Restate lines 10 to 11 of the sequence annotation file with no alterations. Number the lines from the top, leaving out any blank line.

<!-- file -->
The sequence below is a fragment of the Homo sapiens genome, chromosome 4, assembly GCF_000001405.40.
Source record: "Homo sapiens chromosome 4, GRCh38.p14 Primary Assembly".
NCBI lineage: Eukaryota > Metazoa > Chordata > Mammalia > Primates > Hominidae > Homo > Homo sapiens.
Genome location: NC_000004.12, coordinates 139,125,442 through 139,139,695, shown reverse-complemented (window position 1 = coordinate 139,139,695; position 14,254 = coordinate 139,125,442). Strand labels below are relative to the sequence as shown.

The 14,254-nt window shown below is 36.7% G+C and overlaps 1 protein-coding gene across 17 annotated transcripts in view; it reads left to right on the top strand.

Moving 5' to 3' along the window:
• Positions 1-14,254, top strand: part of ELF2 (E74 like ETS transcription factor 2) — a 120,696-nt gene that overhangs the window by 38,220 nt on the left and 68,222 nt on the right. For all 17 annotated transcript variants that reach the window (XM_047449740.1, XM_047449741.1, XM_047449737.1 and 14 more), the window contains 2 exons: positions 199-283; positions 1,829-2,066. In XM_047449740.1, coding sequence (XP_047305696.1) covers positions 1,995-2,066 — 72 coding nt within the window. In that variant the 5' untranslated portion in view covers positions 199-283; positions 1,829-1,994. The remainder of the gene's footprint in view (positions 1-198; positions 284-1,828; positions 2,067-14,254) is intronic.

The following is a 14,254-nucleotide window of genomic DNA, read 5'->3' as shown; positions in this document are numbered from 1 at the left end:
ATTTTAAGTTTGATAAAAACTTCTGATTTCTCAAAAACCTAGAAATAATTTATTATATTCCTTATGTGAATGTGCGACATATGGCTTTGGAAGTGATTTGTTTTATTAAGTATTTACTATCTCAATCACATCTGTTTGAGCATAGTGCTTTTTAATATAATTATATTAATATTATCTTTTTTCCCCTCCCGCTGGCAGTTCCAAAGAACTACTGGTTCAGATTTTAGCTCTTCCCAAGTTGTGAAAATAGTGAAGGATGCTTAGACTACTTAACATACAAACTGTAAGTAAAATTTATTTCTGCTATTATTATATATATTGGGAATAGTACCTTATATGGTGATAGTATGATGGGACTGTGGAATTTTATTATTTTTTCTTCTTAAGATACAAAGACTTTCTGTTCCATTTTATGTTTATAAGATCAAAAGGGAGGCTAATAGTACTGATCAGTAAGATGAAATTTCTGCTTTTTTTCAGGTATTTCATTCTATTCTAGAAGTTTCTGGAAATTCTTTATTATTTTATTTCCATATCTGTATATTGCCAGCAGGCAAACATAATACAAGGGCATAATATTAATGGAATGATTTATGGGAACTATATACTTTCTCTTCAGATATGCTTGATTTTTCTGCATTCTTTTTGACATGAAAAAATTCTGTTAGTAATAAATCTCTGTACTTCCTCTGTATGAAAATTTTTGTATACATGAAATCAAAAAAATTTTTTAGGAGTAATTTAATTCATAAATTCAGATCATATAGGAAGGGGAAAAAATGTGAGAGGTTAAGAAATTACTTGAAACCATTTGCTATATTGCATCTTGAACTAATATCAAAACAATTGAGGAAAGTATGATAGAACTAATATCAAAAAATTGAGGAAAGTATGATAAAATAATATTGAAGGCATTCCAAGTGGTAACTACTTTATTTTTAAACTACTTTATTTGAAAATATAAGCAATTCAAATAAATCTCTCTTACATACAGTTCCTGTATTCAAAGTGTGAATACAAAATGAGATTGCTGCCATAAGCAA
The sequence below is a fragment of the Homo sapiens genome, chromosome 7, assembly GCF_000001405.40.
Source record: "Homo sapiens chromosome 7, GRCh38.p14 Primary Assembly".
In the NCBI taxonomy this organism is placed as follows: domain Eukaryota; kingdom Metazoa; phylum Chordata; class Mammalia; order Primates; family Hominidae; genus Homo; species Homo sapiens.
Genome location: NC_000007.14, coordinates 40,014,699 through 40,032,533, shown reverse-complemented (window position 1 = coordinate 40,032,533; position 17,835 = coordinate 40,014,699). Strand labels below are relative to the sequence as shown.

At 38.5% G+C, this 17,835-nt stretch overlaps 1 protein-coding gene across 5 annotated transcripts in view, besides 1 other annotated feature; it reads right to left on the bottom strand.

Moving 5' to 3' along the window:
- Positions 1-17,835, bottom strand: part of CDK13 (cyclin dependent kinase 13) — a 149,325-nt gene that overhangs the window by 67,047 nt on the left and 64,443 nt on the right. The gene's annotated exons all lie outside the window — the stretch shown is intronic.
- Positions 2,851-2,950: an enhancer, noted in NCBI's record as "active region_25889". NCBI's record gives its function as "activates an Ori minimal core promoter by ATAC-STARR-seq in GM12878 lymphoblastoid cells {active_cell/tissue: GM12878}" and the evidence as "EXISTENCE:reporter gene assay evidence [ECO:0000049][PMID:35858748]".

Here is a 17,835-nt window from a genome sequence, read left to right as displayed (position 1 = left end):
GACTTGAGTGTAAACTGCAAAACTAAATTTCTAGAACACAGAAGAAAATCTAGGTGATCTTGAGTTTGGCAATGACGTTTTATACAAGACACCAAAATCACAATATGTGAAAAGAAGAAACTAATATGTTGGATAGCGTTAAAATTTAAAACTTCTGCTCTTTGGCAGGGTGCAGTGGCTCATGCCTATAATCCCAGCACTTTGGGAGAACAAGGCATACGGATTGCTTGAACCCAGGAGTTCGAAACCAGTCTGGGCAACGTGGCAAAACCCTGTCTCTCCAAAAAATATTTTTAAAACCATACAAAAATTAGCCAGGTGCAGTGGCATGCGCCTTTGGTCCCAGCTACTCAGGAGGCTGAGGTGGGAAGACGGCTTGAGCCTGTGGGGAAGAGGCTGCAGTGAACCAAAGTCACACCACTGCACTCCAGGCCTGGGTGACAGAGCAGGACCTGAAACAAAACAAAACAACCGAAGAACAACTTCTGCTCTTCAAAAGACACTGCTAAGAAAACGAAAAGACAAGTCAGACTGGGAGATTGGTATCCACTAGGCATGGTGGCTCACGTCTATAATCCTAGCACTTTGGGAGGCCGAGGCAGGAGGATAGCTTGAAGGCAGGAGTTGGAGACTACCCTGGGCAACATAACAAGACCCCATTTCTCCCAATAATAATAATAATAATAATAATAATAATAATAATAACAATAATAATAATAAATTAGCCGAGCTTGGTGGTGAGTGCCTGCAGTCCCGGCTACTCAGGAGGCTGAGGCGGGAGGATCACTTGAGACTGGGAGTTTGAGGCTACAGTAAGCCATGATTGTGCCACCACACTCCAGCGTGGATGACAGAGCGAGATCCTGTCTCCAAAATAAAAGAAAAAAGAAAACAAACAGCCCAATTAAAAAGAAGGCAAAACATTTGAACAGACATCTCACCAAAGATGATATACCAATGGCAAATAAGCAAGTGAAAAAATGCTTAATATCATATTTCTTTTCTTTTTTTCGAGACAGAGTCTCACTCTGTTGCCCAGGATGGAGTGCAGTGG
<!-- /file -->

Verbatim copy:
The sequence below is a fragment of the Homo sapiens genome, chromosome 7, assembly GCF_000001405.40.
Source record: "Homo sapiens chromosome 7, GRCh38.p14 Primary Assembly".